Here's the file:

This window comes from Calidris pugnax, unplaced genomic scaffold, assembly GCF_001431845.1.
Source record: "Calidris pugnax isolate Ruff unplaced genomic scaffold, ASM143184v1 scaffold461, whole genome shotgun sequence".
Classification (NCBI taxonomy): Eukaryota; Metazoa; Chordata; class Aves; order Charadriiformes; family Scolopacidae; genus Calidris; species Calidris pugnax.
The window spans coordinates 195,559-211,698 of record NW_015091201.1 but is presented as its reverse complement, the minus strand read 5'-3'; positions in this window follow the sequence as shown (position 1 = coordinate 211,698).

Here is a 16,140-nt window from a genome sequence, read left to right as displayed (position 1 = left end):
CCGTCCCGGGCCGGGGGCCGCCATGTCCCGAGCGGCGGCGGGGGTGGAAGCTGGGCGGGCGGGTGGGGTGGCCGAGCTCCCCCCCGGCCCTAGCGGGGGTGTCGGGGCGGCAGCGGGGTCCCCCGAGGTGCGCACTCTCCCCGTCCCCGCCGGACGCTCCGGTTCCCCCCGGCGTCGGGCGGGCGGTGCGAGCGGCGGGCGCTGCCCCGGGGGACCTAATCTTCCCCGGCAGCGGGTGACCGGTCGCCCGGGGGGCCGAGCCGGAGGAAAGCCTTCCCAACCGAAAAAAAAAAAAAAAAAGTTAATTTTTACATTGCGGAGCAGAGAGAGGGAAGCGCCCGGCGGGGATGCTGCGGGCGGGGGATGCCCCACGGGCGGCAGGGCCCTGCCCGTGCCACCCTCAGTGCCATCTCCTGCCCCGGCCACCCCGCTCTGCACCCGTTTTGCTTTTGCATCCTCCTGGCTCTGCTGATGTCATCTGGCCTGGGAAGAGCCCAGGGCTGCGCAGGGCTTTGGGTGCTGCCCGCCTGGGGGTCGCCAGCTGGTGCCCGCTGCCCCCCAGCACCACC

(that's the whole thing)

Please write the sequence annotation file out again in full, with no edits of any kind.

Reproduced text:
This window comes from Calidris pugnax, unplaced genomic scaffold, assembly GCF_001431845.1.
Source record: "Calidris pugnax isolate Ruff unplaced genomic scaffold, ASM143184v1 scaffold461, whole genome shotgun sequence".
Classification (NCBI taxonomy): Eukaryota; Metazoa; Chordata; class Aves; order Charadriiformes; family Scolopacidae; genus Calidris; species Calidris pugnax.
The window spans coordinates 195,559-211,698 of record NW_015091201.1 but is presented as its reverse complement, the minus strand read 5'-3'; positions in this window follow the sequence as shown (position 1 = coordinate 211,698).

Here is a 16,140-nt window from a genome sequence, read left to right as displayed (position 1 = left end):
CCGTCCCGGGCCGGGGGCCGCCATGTCCCGAGCGGCGGCGGGGGTGGAAGCTGGGCGGGCGGGTGGGGTGGCCGAGCTCCCCCCCGGCCCTAGCGGGGGTGTCGGGGCGGCAGCGGGGTCCCCCGAGGTGCGCACTCTCCCCGTCCCCGCCGGACGCTCCGGTTCCCCCCGGCGTCGGGCGGGCGGTGCGAGCGGCGGGCGCTGCCCCGGGGGACCTAATCTTCCCCGGCAGCGGGTGACCGGTCGCCCGGGGGGCCGAGCCGGAGGAAAGCCTTCCCAACCGAAAAAAAAAAAAAAAAAGTTAATTTTTACATTGCGGAGCAGAGAGAGGGAAGCGCCCGGCGGGGATGCTGCGGGCGGGGGATGCCCCACGGGCGGCAGGGCCCTGCCCGTGCCACCCTCAGTGCCATCTCCTGCCCCGGCCACCCCGCTCTGCACCCGTTTTGCTTTTGCATCCTCCTGGCTCTGCTGATGTCATCTGGCCTGGGAAGAGCCCAGGGCTGCGCAGGGCTTTGGGTGCTGCCCGCCTGGGGGTCGCCAGCTGGTGCCCGCTGCCCCCCAGCACCACC